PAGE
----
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Hanging Fence Gates

Hanging fence gates requires a bit of planning. Whether a gate for a livestock fence, or a simple garden gate, the same basic principals apply. If not properly installed, a gate can cause the entire section of fence to begin to deteriorate. When you hang a gate, understanding the forces at play can help and develop an appropriate solution to the problem.

How to Hang a Gate


When working with fence gates it is important to remember that gravity is not our friend!

A gate is what is known as a cantilever. It is a long lever that is virtually always inadequately supported at its hinged end. The weight of the gate is amplified by its length, and puts a constant pressure on the fence post it is attached to.

To make matters worse, the fence post itself acts as a lever, and the force the gate applies to the post is amplified by the length of the post and applied to the post's base.

No wonder that the fence post will gradually lose its plumb under the constant pull of the gate.

gate

This diagram illustrates how gravity works on the gate to pull the supporting post out of plumb over time.

Understanding the problems inherent with gates, it is possible to come up with design solutions. Let's discuss a few of the ways that the problems can be addressed.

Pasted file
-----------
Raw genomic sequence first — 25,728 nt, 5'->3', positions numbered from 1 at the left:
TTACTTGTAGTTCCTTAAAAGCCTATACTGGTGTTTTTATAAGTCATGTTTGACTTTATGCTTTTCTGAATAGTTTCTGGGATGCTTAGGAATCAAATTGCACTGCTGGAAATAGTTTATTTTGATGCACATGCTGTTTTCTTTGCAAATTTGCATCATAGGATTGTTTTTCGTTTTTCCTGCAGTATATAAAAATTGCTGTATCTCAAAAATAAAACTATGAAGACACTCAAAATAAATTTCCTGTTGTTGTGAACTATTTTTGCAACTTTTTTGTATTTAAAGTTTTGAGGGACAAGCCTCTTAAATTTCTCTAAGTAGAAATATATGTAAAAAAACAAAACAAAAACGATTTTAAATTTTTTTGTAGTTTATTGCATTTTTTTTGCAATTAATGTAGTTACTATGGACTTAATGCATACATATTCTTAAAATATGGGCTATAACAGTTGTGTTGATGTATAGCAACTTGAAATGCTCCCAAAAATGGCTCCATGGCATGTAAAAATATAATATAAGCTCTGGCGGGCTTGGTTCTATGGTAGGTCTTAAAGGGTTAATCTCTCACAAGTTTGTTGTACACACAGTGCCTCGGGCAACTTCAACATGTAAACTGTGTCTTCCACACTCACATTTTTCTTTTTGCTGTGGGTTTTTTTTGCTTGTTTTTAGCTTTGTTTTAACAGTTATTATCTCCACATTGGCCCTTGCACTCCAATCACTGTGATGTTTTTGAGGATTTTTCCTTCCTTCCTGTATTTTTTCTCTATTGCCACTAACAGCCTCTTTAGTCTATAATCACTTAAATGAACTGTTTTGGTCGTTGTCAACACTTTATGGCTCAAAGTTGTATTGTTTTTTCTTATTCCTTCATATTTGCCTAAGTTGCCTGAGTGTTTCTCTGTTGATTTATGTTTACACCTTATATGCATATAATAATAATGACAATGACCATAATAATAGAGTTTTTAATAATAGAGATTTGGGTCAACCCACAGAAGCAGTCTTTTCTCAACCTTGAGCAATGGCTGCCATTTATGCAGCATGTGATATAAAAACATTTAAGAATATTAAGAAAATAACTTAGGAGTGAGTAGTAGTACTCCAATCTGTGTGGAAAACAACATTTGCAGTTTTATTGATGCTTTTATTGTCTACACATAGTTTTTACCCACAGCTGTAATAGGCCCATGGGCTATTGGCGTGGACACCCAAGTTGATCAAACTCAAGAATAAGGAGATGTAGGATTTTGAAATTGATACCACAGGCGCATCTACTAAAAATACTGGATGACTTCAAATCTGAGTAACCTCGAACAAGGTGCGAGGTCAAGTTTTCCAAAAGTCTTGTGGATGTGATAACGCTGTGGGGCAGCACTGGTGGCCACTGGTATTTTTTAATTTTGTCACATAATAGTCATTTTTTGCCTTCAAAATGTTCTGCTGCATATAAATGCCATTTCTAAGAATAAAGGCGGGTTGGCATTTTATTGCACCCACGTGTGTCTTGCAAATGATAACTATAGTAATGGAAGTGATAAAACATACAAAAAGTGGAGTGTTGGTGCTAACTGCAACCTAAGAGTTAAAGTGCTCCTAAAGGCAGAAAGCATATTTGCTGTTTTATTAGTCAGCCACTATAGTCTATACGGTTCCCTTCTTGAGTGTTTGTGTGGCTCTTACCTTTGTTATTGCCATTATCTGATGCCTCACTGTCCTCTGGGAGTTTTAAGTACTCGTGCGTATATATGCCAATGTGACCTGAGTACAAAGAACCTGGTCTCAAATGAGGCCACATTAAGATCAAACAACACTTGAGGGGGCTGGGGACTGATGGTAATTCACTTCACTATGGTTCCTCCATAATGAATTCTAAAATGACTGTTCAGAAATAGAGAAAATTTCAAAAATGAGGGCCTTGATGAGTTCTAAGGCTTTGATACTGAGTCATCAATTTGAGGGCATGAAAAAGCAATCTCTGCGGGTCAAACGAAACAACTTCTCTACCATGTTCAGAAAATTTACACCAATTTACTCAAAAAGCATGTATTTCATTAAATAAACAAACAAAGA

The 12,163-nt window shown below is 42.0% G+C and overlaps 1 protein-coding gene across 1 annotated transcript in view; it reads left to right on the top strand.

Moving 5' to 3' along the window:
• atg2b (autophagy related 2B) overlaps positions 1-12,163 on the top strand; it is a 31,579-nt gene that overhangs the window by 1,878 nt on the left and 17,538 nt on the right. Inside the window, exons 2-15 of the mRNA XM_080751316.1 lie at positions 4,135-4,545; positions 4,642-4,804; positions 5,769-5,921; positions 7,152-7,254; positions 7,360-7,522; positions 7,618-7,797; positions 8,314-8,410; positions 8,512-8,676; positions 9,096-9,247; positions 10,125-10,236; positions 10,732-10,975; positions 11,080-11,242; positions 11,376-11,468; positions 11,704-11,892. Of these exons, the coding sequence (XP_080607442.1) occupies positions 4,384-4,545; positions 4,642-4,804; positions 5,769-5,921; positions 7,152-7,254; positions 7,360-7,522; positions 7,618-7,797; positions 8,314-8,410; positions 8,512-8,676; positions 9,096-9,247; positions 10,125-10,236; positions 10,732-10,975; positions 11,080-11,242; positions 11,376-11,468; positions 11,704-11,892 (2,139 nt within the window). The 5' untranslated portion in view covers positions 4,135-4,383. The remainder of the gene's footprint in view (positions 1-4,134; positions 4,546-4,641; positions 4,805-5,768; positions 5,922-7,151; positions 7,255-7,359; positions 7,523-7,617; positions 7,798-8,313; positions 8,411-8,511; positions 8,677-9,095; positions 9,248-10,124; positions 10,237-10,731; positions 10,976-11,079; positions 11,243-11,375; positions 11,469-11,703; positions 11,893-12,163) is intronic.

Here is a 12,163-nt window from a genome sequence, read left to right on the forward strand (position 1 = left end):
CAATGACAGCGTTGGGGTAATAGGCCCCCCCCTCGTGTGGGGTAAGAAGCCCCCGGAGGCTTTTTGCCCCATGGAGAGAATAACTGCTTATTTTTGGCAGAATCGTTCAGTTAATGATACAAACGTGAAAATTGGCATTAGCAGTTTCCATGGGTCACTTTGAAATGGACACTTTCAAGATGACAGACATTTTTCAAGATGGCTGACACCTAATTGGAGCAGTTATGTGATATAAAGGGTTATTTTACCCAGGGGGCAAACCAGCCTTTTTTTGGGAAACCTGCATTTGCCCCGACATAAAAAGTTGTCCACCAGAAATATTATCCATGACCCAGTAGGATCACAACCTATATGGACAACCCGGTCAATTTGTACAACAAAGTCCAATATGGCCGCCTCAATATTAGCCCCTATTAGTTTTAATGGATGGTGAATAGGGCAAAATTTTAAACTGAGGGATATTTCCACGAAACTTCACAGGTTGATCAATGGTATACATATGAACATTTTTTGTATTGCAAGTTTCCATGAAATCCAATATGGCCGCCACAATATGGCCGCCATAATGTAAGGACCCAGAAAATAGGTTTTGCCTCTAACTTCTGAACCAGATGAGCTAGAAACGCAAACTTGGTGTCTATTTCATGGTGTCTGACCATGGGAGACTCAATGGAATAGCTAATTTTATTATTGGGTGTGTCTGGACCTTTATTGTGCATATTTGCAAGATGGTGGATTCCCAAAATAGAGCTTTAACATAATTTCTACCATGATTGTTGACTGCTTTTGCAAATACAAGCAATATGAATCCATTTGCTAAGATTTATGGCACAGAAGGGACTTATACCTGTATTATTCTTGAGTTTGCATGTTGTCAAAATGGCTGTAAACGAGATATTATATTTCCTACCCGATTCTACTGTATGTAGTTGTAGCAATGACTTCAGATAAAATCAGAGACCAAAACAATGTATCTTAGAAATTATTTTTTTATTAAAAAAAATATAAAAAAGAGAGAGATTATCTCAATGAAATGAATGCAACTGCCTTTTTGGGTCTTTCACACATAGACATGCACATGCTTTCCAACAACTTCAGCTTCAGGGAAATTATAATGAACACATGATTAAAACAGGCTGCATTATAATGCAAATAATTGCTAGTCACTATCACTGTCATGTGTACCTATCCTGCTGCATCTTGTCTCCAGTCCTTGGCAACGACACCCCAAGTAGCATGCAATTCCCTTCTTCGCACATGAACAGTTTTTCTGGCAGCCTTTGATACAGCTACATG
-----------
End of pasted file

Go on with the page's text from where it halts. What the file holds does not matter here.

Estate Gate

Perhaps the simplest solution is to counteract the force of gravity with mass. This is often seen with estate gates, or driveway gates, and sometimes with garden gates.

The idea here is to make the anchoring post so heavy that it will withstand any force created by the weight of the gate. "Posts" are made of brick, stone or concrete and weigh a ton or more. This is an expensive solution, and not applicable to all situations.

Ranch Gate

Another way to brace the supporting post against the weight of the gate is to use a cross-member This allows the gate's weight to be born by two posts, rather than one.

A wooden cross-member can be placed over the top, spanning the posts on both sides of the gate. This, of course, limits the usable height of the gate. It is not uncommon to see this design on entry gates to large ranches, where the gate posts are polls 15 or more feet high.

Garden Gate

The same idea can be used on a smaller fence gate. This can be quite attractive when built into a pergola or other decorative entry structure.

underground brace
gate

The same cross-member can be placed under the gate. On smaller gates, using concrete can be very effective, but simple treated lumber can be used also.

Another method is to use a "dead-man". This is simply a treated post or board set in the ground perpendicular to the post that the gate hangs from. The idea is to spread the lateral pressure created by the gate across a larger surface areas.

livestock gate

For gates on a wire farm fence, perhaps the easiest method to support the gate post is to us use a doubled H-Brace. (See our section on Fence Posts to learn about H-Braces) Here, we are bracing the posts against the pull of the wire in one direction, and against the pull of the gate in the other direction.

In conjunction with the above ideas, you will often (at least on flat ground) see the use of a wheel on a gate.

Understanding what makes a strong fence and sturdy gate will help you to design and build a finished project that will last for many years.

 
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